Medical School’S Unique Challenges
For ages, medicine has been held as an honorable and noble profession. Medical students begin their education with a sense of excitement, enthusiasm, altruism, idealism and optimism.
Medical education holds a grim reality within the health care industry – a continuum of mental and physical health and emotional distress that begins in medical school.
Medical school marks one of the most pivotal periods in the life of a physician. Not only are the four or more rigorous years a time of immense learning and professional growth, but they are also a stage of great personal development.
The majority of medical students who matriculate directly out of college encounter in the new independent lifestyle of the medical student a wealth of decisions over which they previously had little control as an undergraduate—loan budgeting, dining options, living environment. Faced with academic demands and long hours unlike any they have ever before experienced, medical students are universally forced to decide what to keep in their overbooked schedules, and what to eliminate.
Tragically, the pursuit of a medical career exacts a life-altering toll on the student’s health and well-being, with a focus on technical proficiency and accumulation of information, with little to no consideration of the student’s individuality, and unique sensibilities.
Among medical students across the country, a belief exists that the best or the only way to survive and succeed amidst the intense academic pressure is to give up all other activities that compete with academics for time—even those activities of great personal importance.
Feeling as though your hands are tied whilst the pressure surmounts equate to detrimental emotions. No one wants their spirit to be shackled.
Since the 1960’s medical student abuse in the form of harassment and hostility, have been recognized as a problem in American medical schools. This important issue has remained ignored by many, despite these facts, medical school administrators (deans) continued to overlook and deny the existence of the culture of abuse in their institutions.
Medical Student Mental Health Statistics:
The statistics are alarming. Every day a medical student takes his or her life. Burn out is over 50%. Anxiety and depression have reached epidemic proportions.
Recent research suggests that medical education may actually impair students from maintaining humanistic qualities described in the profession’s oath, ultimately affecting negatively on the quality of future patient care. Physicians experiencing burnout make more accidents and have poorer patient outcomes.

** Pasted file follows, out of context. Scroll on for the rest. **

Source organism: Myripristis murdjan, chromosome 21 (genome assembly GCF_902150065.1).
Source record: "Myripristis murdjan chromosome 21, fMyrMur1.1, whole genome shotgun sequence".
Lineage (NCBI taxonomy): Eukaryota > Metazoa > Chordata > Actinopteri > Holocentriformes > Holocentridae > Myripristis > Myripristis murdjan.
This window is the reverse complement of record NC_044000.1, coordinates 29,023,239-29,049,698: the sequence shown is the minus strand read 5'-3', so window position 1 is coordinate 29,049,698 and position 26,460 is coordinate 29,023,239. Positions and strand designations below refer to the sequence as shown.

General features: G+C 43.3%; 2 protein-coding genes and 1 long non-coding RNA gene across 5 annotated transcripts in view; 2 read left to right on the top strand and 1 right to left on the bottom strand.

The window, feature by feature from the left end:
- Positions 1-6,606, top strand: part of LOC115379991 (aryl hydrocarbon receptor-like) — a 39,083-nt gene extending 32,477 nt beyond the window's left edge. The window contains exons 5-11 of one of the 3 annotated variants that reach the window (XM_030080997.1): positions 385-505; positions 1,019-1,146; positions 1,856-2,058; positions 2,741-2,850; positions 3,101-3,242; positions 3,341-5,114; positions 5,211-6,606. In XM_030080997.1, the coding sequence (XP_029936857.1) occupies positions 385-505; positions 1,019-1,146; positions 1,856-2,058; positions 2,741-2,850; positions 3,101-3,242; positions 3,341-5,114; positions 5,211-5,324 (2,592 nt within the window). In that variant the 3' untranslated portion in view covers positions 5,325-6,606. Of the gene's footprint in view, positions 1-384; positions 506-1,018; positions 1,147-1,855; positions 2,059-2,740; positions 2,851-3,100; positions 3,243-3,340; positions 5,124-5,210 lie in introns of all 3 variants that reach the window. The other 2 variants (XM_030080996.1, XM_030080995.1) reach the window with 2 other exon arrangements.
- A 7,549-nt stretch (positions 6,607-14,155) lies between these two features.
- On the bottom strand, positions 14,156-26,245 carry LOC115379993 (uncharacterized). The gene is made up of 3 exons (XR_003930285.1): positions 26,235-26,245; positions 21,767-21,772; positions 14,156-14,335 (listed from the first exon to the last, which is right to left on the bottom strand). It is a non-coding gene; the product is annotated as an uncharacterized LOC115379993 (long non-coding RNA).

A 2006 study indicated medical students entering training with a similar mental wellbeing profile as age-matched peers, but leave school with less empathy and humanitarianism than they entered.
Medical students are also more depressed and report more suicidal ideation than non-medical peers.
Other studies have shown that the documented decrease in empathy is associated with a decline in clinical performance and that the disparities in well-being are amplified in women and groups traditionally under-represented in medicine.
Among Medical Students: after accidents, suicide is the leading cause of death! More than 10 %globally report having entertained thoughts of suicide, Depression 20-30%
Anxiety and burnout rates are greater than 50%
Residents experience 60-75 per cent and higher while practicing physicians experience the highest rates of suicide for any profession and 60-90% of physicians would not recommend the field to their children.
Burnout Among Residents:
• In resident studies showed an average rates of burnout as high as 41-90%
• The burnout levels increase quickly within the first few months of residency
• Interestingly, ACGME changes to work hour duties for residents have showed decreased burnout rates moderately but…
• In a study in published in 2005* noted:
• 13% fewer residents experienced high emotional exhaustion
• There was a trend toward fewer residents with high depersonalization
• Fewer residents with a positive depression screen.
• Personal accomplishment did not change.
• The assessment of self-reported quality of care did not significantly change from 2003 to 2004.
• Residents reported attending fewer educational conferences per month.
• Overall residency satisfaction decreased 6 mm on a 100-mm visual analogue score.
This is a true health care crisis of epic proportions!
Compromised medical students, residents and physicians, lead to diminished patient care. Depressed physicians are more likely to make errors, and burnt out physicians understandably display far less empathy for their patients, which interferes with the critical doctor-patient relationship.
•A 2011 study conducted by the American Medical Association and the Mayo Clinic reported that nearly 50% of U.S. physicians report at least one symptom of burnout.
•HIGH Job Stress and LOW Personal Autonomy leads to higher chances of BURNOUT!
•Increase prevalence among medical students, residents, and physicians.
Unfortunately, we cannot control some of the pitfalls and torments that life throws at us. There is however much still in our control. The aim should not be to qualify from medical school unscathed by challenge or untested emotionally, but to develop resilience in the face of adversity and a mind for resolve, and to maintain this prosperous quality throughout life.